Women’s football in the Netherlands

Worldwide, 29 million girls and women play football, making it the biggest sport for women internationally. In the Netherlands, too, women's football is gaining huge momentum.

In 2016, 151,987 girls and women were registered members of the KNVB, up 4% from the 2014-15 season, with the biggest increase among young players. If the current trend continues, there may be as many as 183,000 registered female players by 2020.

Female participation has several advantages for clubs

More than 2000 clubs in the Netherlands have one or more women’s and girls’ teams participating in competition football. Female participation has several advantages for clubs:

  • Girls’ football generates more members;
  • Additional members means more potential volunteers, leaders and trainers;
  • Both boys and girls tend to stay longer with clubs which have mixed membership. This contributes to a better atmosphere as well as more cohesion and diversity;
  • Girls often take their (non-footballing) girlfriends along to matches and training.

From lion cub to Orange Lioness

Will today’s Dutch girl talents become the world stars of the future? And will the Netherlands succeed in qualifying for the Women’s European, World and Olympic Championships on a structural basis?

We definitely think so. And that’s why we’re investing a great deal of energy and effort in coaching talent. We’re giving talented football players plenty of opportunities to develop their skills, with the ultimate goal of reaching the very top of Dutch and international women's football.

Vivianne Miedema, star striker of the Orange Lionesses.

The best women footballers of the country are called up for the women’s national team, known as Oranjeleeuwinnen (Orange Lionesses). The team first took part in the Euros in 2009 and went on to reach the semi-finals. They again qualified for the UEFA Women's Euro 2013 and made their maiden appearance in the elite round of the World Cup, held in Canada in 2015. But their greatest success came in the summer of 2017, when they lifted the European championship in their own country. The achievement gave a strong boost to girl's and women's football in the Netherlands.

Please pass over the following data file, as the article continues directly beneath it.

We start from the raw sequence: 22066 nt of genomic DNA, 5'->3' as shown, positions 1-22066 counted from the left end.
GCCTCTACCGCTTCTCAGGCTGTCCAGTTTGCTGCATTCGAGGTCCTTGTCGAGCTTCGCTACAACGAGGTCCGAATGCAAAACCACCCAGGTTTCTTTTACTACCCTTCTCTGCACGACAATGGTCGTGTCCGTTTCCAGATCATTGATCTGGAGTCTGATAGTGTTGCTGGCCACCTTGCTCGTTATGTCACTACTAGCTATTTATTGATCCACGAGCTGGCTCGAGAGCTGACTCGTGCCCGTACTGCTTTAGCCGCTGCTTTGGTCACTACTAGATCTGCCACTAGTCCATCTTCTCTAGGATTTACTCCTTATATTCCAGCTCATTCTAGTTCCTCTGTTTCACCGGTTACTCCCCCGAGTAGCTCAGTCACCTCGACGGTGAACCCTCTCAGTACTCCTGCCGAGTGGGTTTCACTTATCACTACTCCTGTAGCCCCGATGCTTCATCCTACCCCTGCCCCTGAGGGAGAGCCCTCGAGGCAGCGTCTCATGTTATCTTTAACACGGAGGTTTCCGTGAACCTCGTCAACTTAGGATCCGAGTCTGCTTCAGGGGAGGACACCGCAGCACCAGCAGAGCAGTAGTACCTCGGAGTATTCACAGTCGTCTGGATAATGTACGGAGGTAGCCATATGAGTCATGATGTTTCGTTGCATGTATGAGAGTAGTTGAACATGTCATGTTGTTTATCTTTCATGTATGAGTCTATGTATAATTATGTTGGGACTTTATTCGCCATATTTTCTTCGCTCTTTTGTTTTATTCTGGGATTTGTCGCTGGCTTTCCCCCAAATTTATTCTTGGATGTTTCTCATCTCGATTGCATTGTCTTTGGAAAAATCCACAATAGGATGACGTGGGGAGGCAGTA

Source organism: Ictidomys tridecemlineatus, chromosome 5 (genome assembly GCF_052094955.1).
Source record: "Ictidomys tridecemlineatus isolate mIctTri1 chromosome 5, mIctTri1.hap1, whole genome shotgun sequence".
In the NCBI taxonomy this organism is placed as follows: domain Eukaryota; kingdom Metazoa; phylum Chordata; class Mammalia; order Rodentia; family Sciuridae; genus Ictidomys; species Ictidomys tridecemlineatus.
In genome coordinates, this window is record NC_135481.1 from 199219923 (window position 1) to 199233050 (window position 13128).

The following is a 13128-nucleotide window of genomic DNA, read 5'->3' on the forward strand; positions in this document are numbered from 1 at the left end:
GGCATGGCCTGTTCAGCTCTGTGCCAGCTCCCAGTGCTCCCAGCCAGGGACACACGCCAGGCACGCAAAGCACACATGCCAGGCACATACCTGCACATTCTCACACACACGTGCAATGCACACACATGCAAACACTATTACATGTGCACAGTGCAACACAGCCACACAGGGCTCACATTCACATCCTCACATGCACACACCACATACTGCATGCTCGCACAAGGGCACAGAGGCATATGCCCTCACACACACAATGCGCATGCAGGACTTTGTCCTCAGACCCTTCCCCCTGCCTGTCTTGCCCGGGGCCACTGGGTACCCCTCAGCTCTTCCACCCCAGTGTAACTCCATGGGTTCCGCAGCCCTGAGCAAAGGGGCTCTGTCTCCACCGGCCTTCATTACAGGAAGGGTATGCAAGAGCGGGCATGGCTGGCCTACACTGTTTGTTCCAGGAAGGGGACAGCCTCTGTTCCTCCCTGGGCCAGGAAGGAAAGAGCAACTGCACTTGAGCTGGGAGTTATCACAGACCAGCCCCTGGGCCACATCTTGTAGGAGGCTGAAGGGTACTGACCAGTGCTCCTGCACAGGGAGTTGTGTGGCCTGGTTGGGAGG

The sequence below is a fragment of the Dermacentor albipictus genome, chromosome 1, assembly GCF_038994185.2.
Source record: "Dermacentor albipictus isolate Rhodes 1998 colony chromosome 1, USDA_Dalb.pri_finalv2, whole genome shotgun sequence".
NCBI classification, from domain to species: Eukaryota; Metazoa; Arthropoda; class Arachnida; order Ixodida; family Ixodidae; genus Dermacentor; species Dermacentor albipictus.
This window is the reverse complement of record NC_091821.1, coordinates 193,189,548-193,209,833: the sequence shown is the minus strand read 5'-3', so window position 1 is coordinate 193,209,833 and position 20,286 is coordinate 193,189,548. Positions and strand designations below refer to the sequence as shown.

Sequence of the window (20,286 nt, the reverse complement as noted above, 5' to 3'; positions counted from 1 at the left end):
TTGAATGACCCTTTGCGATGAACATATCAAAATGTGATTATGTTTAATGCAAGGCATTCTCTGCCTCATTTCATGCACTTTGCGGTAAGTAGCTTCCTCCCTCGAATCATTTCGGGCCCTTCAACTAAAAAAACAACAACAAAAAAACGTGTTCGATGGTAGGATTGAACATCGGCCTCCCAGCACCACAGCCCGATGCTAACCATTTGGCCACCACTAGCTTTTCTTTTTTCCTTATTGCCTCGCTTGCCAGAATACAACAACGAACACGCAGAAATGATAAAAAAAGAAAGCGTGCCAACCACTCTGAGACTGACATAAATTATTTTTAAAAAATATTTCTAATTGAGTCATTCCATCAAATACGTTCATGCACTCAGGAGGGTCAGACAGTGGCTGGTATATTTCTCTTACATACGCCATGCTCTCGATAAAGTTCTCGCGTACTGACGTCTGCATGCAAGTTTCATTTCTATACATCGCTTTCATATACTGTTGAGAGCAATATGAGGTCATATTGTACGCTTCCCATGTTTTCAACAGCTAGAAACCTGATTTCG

The Orange Lionesses celebrate a goal.

The A-team are not the only successful representative women’s side. The Netherlands women’s Under 19s, for example, secured the European title in 2014 and reached the semi-finals of the 2016 UEFA Women's Under-19 Championship in Slovakia.

Women’s Eredivisie

The top-flight Women’s Eredivisie marks another step towards a better future for Dutch women’s football. The KNVB and the participating clubs have pledged their commitment to building up an attractive and appealing Eredivisie league competition on the basis of the current stable structure.

After three seasons of a combined top-level league with Belgium, the BeNe League, the Eredivisie became an exclusively Dutch competition from the 2015–16 season. The league now consists of seven clubs: ADO Den Haag, Achilles'29 Groesbeek, Ajax Amsterdam, sc Heerenveen, PEC Zwolle, PSV Eindhoven, FC Twente and Telstar VVNH Velsen.

It’s a long-term desire to expand the Women’s Eredivisie. At present, a number of clubs believe it’s not the right time to join the highest league in Dutch women’s football.

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